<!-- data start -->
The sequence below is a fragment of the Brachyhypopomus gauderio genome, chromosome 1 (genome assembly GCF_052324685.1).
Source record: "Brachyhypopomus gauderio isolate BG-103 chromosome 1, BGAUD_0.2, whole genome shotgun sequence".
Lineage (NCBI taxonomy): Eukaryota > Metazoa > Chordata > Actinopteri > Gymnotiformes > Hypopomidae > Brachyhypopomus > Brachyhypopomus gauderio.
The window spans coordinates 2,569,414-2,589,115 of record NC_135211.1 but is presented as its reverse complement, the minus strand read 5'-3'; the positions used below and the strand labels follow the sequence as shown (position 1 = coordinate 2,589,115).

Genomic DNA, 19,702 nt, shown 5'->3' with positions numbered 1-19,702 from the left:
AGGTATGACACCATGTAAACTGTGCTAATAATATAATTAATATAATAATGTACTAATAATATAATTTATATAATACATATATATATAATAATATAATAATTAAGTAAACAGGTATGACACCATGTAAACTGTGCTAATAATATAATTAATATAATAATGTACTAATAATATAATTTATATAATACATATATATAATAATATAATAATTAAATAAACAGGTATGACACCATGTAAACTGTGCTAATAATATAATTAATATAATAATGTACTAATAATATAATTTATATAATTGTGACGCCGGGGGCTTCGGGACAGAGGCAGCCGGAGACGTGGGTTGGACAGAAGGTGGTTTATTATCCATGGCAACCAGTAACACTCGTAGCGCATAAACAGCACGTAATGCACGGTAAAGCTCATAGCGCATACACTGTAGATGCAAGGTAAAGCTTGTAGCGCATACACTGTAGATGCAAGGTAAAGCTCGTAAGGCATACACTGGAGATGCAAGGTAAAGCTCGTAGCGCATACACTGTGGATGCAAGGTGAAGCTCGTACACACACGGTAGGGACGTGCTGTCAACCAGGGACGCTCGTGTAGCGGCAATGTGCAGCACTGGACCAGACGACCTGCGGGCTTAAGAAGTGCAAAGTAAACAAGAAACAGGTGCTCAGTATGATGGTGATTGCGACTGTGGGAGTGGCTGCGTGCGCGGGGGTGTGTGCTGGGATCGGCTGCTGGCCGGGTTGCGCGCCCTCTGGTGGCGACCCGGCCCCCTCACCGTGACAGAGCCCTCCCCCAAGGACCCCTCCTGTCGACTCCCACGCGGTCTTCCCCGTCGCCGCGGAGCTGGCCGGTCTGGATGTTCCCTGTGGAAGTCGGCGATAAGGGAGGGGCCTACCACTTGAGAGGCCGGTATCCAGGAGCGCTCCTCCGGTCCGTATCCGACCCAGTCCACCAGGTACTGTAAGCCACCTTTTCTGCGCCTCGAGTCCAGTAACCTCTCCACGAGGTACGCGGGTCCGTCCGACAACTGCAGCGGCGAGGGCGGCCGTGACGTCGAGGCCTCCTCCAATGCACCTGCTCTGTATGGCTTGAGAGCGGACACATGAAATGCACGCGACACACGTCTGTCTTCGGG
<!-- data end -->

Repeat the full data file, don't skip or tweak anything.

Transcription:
The sequence below is a fragment of the Brachyhypopomus gauderio genome, chromosome 1 (genome assembly GCF_052324685.1).
Source record: "Brachyhypopomus gauderio isolate BG-103 chromosome 1, BGAUD_0.2, whole genome shotgun sequence".
Lineage (NCBI taxonomy): Eukaryota > Metazoa > Chordata > Actinopteri > Gymnotiformes > Hypopomidae > Brachyhypopomus > Brachyhypopomus gauderio.
The window spans coordinates 2,569,414-2,589,115 of record NC_135211.1 but is presented as its reverse complement, the minus strand read 5'-3'; the positions used below and the strand labels follow the sequence as shown (position 1 = coordinate 2,589,115).

Genomic DNA, 19,702 nt, shown 5'->3' with positions numbered 1-19,702 from the left:
AGGTATGACACCATGTAAACTGTGCTAATAATATAATTAATATAATAATGTACTAATAATATAATTTATATAATACATATATATATAATAATATAATAATTAAGTAAACAGGTATGACACCATGTAAACTGTGCTAATAATATAATTAATATAATAATGTACTAATAATATAATTTATATAATACATATATATAATAATATAATAATTAAATAAACAGGTATGACACCATGTAAACTGTGCTAATAATATAATTAATATAATAATGTACTAATAATATAATTTATATAATTGTGACGCCGGGGGCTTCGGGACAGAGGCAGCCGGAGACGTGGGTTGGACAGAAGGTGGTTTATTATCCATGGCAACCAGTAACACTCGTAGCGCATAAACAGCACGTAATGCACGGTAAAGCTCATAGCGCATACACTGTAGATGCAAGGTAAAGCTTGTAGCGCATACACTGTAGATGCAAGGTAAAGCTCGTAAGGCATACACTGGAGATGCAAGGTAAAGCTCGTAGCGCATACACTGTGGATGCAAGGTGAAGCTCGTACACACACGGTAGGGACGTGCTGTCAACCAGGGACGCTCGTGTAGCGGCAATGTGCAGCACTGGACCAGACGACCTGCGGGCTTAAGAAGTGCAAAGTAAACAAGAAACAGGTGCTCAGTATGATGGTGATTGCGACTGTGGGAGTGGCTGCGTGCGCGGGGGTGTGTGCTGGGATCGGCTGCTGGCCGGGTTGCGCGCCCTCTGGTGGCGACCCGGCCCCCTCACCGTGACAGAGCCCTCCCCCAAGGACCCCTCCTGTCGACTCCCACGCGGTCTTCCCCGTCGCCGCGGAGCTGGCCGGTCTGGATGTTCCCTGTGGAAGTCGGCGATAAGGGAGGGGCCTACCACTTGAGAGGCCGGTATCCAGGAGCGCTCCTCCGGTCCGTATCCGACCCAGTCCACCAGGTACTGTAAGCCACCTTTTCTGCGCCTCGAGTCCAGTAACCTCTCCACGAGGTACGCGGGTCCGTCCGACAACTGCAGCGGCGAGGGCGGCCGTGACGTCGAGGCCTCCTCCAATGCACCTGCTCTGTATGGCTTGAGAGCGGACACATGAAATGCACGCGACACACGTCTGTCTTCGGG